Members of the public will have opportunities to weigh in on the City of Milwaukee’s redistricting process during two upcoming public meetings, according to Alderman Ashanti Hamilton.

The first opportunity will be during a virtual bilingual town hall meeting at 6 p.m. on Friday, November 19 hosted by Alderman Hamilton (attendee link information is here). During the special town hall meeting, the draft aldermanic district boundary map for the city will be revealed.

The second opportunity for public input will take place starting at 1:30 p.m. on Monday, November 22 during a public hearing on the district map during a special meeting of the Judiciary and Legislation Committee in room 301-B at City Hall, 200 E. Wells St. The meeting will also be bilingual, and the attendee link can be accessed here.

    The special Judiciary and Legislation Committee meeting will be televised live on the City Channel (channel 25 on Spectrum Cable and channel 99 on AT&T U-Verse in the City of Milwaukee) and via streaming video on the city website at

Alderman Hamilton, chair of the Judiciary and Legislation Committee, said he is encouraging residents to engage in the redistricting process and hopes to see good attendance at the town hall meeting and the public hearing on November 22nd. “I would not be surprised to see a few citizens or groups bring their own maps (to the public sessions),” he said. “That would be appropriate as we are committed to a transparent and public process where review, input, and feedback are the main ingredients.”

Redistricting public input/ADD ONE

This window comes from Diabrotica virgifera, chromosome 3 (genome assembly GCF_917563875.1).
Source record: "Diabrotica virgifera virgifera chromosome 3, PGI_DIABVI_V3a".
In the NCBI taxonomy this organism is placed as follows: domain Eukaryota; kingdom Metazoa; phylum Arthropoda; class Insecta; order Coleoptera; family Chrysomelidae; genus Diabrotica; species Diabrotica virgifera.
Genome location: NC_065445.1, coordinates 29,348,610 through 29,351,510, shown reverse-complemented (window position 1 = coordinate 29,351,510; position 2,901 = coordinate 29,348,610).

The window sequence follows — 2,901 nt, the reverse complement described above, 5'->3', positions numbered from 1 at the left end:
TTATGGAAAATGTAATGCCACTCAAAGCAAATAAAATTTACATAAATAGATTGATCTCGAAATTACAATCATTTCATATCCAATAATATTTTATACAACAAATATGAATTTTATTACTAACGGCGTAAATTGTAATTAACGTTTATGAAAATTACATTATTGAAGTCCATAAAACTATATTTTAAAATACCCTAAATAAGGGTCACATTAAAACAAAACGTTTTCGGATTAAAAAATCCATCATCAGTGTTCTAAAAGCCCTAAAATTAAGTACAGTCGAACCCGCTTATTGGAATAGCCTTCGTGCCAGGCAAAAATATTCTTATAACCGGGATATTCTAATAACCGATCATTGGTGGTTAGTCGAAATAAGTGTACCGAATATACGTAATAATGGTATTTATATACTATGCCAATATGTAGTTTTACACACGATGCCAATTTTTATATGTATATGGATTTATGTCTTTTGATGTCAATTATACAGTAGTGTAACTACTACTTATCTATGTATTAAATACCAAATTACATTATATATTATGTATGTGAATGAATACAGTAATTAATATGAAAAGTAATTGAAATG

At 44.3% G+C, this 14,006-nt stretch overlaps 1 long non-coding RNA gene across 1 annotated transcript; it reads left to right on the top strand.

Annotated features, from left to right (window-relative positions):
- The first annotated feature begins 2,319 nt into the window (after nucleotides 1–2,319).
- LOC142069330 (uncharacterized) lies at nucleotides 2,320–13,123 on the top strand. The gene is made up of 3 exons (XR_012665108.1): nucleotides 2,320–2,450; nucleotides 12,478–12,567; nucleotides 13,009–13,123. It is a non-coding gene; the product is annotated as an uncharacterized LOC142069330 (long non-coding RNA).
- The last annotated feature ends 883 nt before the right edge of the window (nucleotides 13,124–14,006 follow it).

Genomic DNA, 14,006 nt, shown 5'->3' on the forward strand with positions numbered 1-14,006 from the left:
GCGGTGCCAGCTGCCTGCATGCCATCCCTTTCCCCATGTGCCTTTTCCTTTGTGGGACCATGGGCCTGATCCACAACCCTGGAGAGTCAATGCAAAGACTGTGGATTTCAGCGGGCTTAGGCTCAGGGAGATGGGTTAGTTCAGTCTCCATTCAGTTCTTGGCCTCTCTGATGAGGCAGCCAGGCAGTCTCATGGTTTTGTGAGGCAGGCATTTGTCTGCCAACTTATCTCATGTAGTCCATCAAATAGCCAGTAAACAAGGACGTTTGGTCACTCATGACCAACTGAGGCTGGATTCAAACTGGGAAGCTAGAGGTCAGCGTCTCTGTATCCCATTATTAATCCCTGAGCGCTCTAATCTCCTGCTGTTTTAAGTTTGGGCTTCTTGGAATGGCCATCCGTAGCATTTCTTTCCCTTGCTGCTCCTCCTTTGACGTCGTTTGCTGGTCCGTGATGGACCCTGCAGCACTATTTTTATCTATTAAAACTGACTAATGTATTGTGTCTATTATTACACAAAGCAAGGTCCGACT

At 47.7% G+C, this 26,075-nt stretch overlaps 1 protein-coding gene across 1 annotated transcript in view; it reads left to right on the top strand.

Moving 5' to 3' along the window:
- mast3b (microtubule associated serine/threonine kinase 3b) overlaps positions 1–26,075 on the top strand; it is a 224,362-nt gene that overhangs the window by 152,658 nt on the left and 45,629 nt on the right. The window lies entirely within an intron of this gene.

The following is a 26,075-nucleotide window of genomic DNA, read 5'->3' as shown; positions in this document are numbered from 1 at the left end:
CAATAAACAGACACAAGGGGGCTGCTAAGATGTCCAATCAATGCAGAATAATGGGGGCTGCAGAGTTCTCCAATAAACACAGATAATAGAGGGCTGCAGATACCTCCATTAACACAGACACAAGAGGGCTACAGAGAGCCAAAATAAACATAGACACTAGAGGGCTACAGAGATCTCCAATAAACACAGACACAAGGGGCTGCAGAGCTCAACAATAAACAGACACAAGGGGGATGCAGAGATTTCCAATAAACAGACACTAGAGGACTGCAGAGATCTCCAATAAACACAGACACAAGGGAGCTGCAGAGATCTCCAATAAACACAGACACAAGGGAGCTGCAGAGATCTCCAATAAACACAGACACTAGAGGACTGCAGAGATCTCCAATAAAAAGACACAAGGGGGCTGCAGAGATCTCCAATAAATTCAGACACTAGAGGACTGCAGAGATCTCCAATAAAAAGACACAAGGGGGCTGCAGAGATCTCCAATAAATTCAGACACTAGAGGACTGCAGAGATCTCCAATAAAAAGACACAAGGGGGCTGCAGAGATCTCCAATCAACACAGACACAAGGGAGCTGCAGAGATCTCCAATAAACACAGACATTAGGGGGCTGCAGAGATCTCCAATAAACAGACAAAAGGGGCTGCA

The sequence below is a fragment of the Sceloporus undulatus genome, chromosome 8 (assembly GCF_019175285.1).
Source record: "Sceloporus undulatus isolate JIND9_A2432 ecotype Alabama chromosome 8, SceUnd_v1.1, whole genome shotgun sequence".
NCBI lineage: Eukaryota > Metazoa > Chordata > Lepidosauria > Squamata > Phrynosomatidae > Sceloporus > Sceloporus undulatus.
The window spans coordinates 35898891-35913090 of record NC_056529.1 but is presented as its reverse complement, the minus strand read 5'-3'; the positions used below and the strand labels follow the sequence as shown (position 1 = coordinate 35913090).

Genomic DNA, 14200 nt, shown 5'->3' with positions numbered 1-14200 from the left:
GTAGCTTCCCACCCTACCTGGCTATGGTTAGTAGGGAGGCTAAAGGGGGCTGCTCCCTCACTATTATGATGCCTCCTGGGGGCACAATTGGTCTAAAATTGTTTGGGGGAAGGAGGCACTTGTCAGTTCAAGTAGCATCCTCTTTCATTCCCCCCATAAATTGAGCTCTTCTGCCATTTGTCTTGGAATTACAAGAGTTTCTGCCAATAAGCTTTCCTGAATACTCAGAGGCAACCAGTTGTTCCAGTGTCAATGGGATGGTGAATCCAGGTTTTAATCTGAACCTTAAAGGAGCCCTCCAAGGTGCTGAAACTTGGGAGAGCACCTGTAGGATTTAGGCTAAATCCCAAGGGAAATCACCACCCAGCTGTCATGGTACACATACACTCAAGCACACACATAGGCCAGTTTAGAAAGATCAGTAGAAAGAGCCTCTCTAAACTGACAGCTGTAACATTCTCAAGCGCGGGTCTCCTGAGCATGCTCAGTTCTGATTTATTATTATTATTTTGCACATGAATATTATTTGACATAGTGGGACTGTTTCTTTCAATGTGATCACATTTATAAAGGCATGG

The full Common Council could complete its redistricting process when it meets on Tuesday, November 23 at 9 a.m. to review a district map plan.

The Legislative Reference Bureau has completed a draft election ward plan that is now under final review through November 15th, Alderman Hamilton said. The Common Council will hold a special meeting at noon on Wednesday, November 17th to approve the wards.

The Common Council has created a modified and updated webpage ( featuring key information that the public can access regarding the redistricting process.

The United States conducts a census of the entire population every 10 years. This information is used for many purposes, including the distribution of federal and state revenues and the drawing of boundaries for election districts at the federal, state and local levels.


Counties are first required to develop a tentative supervisory district plan for their county boards. After that, municipalities are required to revise the boundaries of election wards and then their city council districts. Subsequently, school districts and the state Legislature are also required to update the boundaries of their election districts.

The usual timeline for local redistricting has been significantly altered by the delay of Census information.  Local redistricting started getting underway in late August, after the State of Wisconsin distributed Census data to its 72 counties.

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